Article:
Draft picks, unlike free agents, are paid in accordance with their draft position. #1 pick gets more than the #2 pick (typically) which gets more than the #3 which gets more than the #4... so on and so forth. Thus we can project how much our #6 pick is going to cost the team based on recent history.
In the 2006 draft the San Fransisco 49ers selected TE Vernon Davis with the 6th overall pick. Davis eventually signed a 5-year, 23M dollar contract with 15M and change guaranteed. His 2007 salary is listed at $360K. 15M signing bonus over 5 years prorates to 3M a year, so Davis will cost the 49ers around 3.36M in 2007 unless my math is off.
Position might influence a player's pay as certain positions tend to get paid more. Safety Michael Huff out of Texas was drafted with the 7th overall pick in the 2006 draft by the Oakland Raider. Per USA Today he cashed in on a 5-year 22.5M dollar contract with 15M guaranteed.
So now we're in the ballpark. Landry will seek at a minimum 15M signing bonus and at least 23M overall over 5 years. I would prefer a longer contract, though that gives you a general idea of what he's going to cost per year; over 4M. The 2006 draft picks were operating under the 2006 Salary Cap when they signed their contracts, which was at 102M. The 2007 Salary Cap is going to be in the range of 109M, which is around a 7% increase. If I were an NFL Agent, I would argue that rookies entering the league deserve a higher income based on the increased spending limits. Someone is compelled by a similar argument, as rookies' salaries increase over time.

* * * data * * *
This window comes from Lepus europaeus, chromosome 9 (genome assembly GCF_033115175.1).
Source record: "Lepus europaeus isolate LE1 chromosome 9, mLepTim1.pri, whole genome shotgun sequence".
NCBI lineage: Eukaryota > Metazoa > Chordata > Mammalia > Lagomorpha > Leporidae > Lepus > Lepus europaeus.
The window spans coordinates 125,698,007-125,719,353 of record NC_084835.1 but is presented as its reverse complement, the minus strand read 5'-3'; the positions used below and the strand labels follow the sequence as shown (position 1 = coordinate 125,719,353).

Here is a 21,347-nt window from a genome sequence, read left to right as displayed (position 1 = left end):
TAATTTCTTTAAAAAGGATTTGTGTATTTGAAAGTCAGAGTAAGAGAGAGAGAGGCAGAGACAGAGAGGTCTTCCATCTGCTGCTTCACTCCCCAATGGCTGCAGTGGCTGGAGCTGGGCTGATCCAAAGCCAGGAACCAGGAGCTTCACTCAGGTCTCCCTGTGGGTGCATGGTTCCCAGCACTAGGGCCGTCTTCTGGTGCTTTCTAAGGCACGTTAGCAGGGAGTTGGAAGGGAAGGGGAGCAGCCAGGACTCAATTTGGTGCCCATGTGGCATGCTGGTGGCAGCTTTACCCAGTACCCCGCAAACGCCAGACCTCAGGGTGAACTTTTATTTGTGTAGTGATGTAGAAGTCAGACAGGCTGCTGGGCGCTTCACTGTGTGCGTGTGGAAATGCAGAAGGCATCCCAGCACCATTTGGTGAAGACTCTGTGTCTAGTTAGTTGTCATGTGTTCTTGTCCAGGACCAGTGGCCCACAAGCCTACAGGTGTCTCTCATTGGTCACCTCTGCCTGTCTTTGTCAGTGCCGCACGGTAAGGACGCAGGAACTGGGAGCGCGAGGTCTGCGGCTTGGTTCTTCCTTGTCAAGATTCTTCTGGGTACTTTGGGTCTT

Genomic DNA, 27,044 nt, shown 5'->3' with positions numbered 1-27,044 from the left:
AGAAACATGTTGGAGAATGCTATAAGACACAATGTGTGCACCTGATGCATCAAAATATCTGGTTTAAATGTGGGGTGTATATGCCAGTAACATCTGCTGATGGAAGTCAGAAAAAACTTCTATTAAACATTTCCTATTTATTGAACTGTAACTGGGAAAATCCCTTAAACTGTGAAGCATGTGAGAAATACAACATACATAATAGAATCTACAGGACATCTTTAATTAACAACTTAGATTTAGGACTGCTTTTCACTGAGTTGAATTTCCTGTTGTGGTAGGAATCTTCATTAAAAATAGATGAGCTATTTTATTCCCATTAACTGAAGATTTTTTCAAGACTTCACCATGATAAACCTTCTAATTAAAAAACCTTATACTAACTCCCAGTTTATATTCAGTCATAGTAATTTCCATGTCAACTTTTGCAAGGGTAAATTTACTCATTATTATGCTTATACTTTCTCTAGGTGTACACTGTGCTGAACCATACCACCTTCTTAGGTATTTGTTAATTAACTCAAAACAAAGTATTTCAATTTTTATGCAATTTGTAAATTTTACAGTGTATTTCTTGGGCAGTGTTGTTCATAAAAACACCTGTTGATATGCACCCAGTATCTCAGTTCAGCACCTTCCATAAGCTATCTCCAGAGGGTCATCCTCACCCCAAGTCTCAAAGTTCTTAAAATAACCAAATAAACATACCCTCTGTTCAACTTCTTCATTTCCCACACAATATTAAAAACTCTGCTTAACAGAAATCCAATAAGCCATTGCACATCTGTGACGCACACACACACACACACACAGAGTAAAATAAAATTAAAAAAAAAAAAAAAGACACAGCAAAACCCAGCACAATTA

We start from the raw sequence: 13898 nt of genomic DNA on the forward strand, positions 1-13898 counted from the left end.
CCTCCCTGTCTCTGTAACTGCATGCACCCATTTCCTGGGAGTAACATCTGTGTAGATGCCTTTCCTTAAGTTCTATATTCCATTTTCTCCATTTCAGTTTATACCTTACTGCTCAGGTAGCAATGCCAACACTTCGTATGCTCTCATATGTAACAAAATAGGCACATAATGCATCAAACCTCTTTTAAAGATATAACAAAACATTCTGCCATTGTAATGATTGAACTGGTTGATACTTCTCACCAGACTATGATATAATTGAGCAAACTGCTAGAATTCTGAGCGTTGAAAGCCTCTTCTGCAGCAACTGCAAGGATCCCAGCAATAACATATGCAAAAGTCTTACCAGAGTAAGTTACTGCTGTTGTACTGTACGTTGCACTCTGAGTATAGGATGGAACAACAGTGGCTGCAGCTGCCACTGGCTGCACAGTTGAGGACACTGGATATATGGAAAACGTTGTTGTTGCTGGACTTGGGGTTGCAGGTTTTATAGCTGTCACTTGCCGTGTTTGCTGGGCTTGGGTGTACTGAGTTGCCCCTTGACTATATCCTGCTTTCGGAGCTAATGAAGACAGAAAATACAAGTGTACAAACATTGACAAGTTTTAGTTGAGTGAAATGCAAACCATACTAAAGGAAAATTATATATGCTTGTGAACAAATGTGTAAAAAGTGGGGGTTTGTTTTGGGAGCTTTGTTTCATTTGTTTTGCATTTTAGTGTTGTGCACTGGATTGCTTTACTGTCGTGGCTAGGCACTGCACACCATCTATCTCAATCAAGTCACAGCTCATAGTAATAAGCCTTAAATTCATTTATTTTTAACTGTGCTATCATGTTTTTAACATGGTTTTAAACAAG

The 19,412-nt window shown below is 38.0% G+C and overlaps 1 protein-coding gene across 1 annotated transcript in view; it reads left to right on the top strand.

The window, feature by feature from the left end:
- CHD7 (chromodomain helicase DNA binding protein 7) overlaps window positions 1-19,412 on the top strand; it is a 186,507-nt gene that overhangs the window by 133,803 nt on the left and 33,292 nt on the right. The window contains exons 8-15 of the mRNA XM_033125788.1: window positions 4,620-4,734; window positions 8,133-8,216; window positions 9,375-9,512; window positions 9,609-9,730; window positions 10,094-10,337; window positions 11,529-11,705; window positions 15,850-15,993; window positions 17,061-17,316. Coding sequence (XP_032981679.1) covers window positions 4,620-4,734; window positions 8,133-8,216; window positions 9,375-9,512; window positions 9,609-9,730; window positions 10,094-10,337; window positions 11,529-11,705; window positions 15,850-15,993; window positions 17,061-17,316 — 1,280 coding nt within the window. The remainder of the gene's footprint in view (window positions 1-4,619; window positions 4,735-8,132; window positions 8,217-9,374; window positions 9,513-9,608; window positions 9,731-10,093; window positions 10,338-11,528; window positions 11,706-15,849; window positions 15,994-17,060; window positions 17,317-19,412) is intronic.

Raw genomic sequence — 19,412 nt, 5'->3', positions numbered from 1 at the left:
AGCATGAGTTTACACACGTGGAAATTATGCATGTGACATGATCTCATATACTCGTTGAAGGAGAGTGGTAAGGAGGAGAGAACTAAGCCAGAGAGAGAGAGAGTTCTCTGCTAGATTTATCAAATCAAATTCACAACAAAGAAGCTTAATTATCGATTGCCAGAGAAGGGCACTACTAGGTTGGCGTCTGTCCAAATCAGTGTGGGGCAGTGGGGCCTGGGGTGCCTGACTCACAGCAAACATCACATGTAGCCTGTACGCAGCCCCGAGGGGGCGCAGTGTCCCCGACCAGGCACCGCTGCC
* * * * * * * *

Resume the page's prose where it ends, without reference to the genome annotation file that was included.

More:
As an example, Sean Taylor pocketed a 7-year 18M dollar deal in 2004 despite being the 4th pick of that draft. That would have been historically low, since Terrance Newman, drafted 5th overall in 2003, signed a 7-year deal worth over 20M. Perhaps that is the result of fluctuations in positions (receivers are paid more?), perhaps it was a failure of Sean Taylor's agent, or perhaps it was because much of Taylor's contract was UTBE (unlikely to be earned) incentives. As an example, he pocketed a cool 1.5M last year in UTBEs.
Let's talk about a possible upward limit. AJ Hawk was selected 5th overall in the 2006 draft by the Packers. He earned himself a cool 6-year, 37.5M contract with 16M guaranteed. I'd say that's about as much as we'd pay Landry this year, though probably (hopefully) less.
What do we know? LaRon Landry is going to get paid more than Sean Taylor. Taylor is on a 7-year deal through 2011 with the final year voidable. He deserves more money. There is no indication that Sean Taylor is the kind of guy to half-ass it due to frustration with his contract. He is an intense player on the field and I just don't think he's capable of turning it off. But could the presence of a young, higher-paid Landry change that? We know that Adam Archuleta's contract didn't seem to bother him (and Taylor knows he'll get paid) though a younger player might.
Reader(s), what would you realistically pay Landry based on prior history and his position?